A proud member of Team Canada, Mark McMorris will be competing in Sochi at the 2014 Winter Games. To stay up on the latest from Mark and the other Dew Tour athletes, keep it locked on NBCOlympics.com.
All eyes were on the Men’s Snowboard Slopestyle Final today, the capstone competition sealing off a wild week of competition at the Dew Tour iON Mountain Championships in Breckenridge, Colorado. The competition went down under pristine bluebird conditions with fans lining the bottom of the course.
The mountain came to life today as the riders took their talents to unprecedented heights. With the iON Mountain Championships being named an USSA-sanctioned selection event, the competition was especially fierce for the U.S. athletes who were not only competing for the Dew Tour title, but also for a slot on the U.S. Olympic Snowboarding Team
The competition was unparalleled today as the 16 elite riders pulled out all the stops in hopes of chiseling his name into Dew Tour history.
Without warning, Shaun White was not present during today’s final despite qualifying first. However, right as the event began, White hit his social media with a tweet letting his fans know he pulled out due to an ankle sprain he re-aggravated during the Snowboard Superpipe Final.
With White out of the running, there was no question that defending Dew Tour slopestyle champion, Mark McMorris, would be the man to beat. McMorris dropped in for his first run ready to stomp it clean, affording him a safety net for his second run; different from his qualifying performance, where, in his words, he scared himself with an “uncharacteristic” fall.
McMorris did not disappoint and nailed a near perfect run on his first go. His run started off with a hardway backside 270 to 270 out on the first rail, a cab 270 on the second rail, to cab double cork 1260 and a frontside 1080 double cork on the top two jumps before hitting the chicken coop and second jib leaving him with his signature straight double backflip, aka the wildcat, and a backside 1080 double cork.
“I was going at the last jump not sure what I wanted to do exactly, a double [cork] or a triple [cork], but if I’m not at the head of the pack going into my second run I’m definitely going to have to go for it.”
Chas Guldemond was undoubtedly the top American in the event and it showed after his first run, which landed him in 4th at the end of the first round. Going into his second run, Guldemond knew he could improve upong his first run, saying, “I’m definitely going to try and clean up my backside rodeo and hopefully step up to a switch back 1260 on the first jump instead of a 900.”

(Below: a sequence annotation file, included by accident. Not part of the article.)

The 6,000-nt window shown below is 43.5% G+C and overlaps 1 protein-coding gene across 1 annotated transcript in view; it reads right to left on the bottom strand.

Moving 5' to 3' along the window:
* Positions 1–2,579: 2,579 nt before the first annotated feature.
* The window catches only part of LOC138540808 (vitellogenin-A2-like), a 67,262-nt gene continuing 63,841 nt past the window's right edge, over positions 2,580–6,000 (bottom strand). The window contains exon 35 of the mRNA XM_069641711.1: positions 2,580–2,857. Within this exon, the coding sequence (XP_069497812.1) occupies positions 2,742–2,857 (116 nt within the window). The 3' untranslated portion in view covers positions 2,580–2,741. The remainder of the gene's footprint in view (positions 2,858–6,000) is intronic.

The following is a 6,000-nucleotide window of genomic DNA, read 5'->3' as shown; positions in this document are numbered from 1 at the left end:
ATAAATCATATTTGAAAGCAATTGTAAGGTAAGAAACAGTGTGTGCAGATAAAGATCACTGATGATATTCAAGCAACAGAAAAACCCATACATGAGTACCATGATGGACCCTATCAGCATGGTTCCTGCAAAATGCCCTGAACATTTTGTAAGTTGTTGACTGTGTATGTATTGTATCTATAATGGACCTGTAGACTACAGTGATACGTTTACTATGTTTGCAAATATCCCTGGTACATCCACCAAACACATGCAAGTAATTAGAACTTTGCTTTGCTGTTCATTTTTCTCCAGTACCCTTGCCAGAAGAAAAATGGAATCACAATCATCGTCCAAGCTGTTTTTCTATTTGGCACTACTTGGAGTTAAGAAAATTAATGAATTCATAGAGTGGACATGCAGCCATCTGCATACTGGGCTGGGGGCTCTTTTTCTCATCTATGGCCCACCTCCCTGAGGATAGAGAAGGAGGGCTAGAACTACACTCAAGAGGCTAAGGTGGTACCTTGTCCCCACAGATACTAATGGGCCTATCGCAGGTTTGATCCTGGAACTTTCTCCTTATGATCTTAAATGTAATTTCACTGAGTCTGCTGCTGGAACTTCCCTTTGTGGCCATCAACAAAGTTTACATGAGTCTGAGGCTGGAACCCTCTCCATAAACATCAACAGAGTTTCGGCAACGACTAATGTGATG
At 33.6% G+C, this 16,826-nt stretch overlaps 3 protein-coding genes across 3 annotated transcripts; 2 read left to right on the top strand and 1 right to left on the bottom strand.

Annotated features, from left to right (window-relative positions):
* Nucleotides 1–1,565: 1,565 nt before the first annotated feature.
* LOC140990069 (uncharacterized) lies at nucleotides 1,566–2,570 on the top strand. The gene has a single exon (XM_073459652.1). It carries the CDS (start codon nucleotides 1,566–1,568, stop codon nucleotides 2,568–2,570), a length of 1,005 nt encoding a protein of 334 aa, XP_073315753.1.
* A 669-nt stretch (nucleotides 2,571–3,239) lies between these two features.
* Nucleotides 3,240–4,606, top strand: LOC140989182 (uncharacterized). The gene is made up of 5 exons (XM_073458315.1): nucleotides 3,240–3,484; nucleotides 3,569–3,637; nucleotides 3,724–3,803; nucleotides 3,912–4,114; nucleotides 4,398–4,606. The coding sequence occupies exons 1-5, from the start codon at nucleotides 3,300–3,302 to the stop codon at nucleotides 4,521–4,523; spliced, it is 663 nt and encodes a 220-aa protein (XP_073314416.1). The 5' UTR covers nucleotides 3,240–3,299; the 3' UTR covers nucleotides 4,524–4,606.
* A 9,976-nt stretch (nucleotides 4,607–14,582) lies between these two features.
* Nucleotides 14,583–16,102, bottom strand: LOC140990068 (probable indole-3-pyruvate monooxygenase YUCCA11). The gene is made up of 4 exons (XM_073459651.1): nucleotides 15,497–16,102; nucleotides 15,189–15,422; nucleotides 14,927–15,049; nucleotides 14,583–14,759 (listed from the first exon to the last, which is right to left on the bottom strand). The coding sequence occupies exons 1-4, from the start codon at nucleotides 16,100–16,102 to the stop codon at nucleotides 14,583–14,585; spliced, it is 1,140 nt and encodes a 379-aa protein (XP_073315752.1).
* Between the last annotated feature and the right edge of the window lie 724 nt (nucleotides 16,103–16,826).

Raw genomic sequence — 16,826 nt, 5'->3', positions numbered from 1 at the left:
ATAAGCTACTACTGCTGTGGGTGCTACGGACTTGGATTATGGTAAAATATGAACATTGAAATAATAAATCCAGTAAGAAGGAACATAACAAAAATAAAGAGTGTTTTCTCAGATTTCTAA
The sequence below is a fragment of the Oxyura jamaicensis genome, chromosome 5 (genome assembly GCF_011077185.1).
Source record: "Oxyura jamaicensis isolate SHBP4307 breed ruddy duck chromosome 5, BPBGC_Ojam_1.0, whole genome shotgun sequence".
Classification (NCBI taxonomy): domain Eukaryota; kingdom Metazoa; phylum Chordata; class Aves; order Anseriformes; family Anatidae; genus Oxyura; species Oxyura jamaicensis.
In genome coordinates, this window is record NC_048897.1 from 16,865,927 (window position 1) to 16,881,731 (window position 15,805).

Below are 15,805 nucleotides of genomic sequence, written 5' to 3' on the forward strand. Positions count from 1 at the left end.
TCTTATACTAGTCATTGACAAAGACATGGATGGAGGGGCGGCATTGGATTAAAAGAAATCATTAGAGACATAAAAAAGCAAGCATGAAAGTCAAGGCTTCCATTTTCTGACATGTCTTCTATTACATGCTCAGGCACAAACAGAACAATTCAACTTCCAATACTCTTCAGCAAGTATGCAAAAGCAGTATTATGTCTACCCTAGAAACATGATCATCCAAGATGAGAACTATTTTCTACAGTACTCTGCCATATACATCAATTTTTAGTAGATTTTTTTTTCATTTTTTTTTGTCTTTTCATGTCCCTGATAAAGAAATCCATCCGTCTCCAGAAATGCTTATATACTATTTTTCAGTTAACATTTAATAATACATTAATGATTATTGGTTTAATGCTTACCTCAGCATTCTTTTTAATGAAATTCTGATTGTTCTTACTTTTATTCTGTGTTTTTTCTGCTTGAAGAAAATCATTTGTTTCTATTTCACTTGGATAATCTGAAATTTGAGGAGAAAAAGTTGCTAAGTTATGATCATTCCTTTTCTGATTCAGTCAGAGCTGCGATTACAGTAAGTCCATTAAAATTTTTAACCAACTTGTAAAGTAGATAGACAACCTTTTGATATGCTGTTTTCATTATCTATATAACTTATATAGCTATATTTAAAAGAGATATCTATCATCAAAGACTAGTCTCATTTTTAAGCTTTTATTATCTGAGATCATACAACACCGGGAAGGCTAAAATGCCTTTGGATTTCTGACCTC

Like a true professional, Guldemond doesn’t allow unnecessary, outside pressures affect his mental edge.
“I guess you could put pressure on it, but really I’m just doing my thing. I’ve been doing this for eight years; I’m just lucky to be in the final. I’m here to cheer on my friends and do my best to get on the podium.
Coming into the second set of runs, we saw Maxence Parrot take a run that landed him in the second place position, just behind Sweden’s Sven Thorgren, which made for three Canadians in the top four. Parrot has a history of upsetting riders from around the world in slopestyle events and today’s event was making for another opportunity for him to find the podium. However, the event was far from over.
One thing was for sure, McMorris was going to leave nothing to chance and despite still leading the pack he stepped his game up. Swapping out his final hit on the course from a 1080 double cork to an outrageous 1440 triple cork! McMorris bumped his already top score from a 95 flat to a staggering 97.80. Following his score being posted, the onsite announcers couldn’t help but shout out to the competition they were now fighting for second. True or not, McMorris’ second run had the rest of the field intimidated.
“I had nothing to lose,” said McMorris after stomping the triple cork and upping his score. “I told myself everything was going perfect and I had to do a triple.”
In the end, his intimidation definitely sunk in on the competition and the top three remained the same.
Despite no Americans on the podium, the USSA points were still dispersed throughout the American athletes. The Top American for the day was none other than Guldemond who commented on the scenario, “It’s kind of bittersweet. I’m top for the U.S., which is good for me but I’m frustrated I didn’t put down my second run. It’s an exciting day. Now, the race is on for all of the Americans to earn as many top finishes and valuable USSA points in order to secure a spot on the U.S. Olympic Snowboard Team. Follow your favorite riders all season and see who makes it all the way to Sochi.
Be sure to check back shortly for a photo gallery posted to the top of this article.
1st Place – Mark McMorris
2nd Place – Sven Thorgren
3rd Place – Maxence Parrot
4th Place – Sebastien Toutant
5th Place –Chas Guldemond
6th Place – Sage Kotsenburg
7th Place – Brandon Davis
8th Place – Spencer Link
9th Place – Eric Willett
10th Place – Eric Beauchemin
11th Place – Ulrik Badertscher
12th Place – Nikolas Baden
13th Place – Stale Sandbech
14th Place – Aleksander Ostreng
15th Place – Gjermund Braaten
15th Place – Peetu Piiroinen
DNS – Shaun White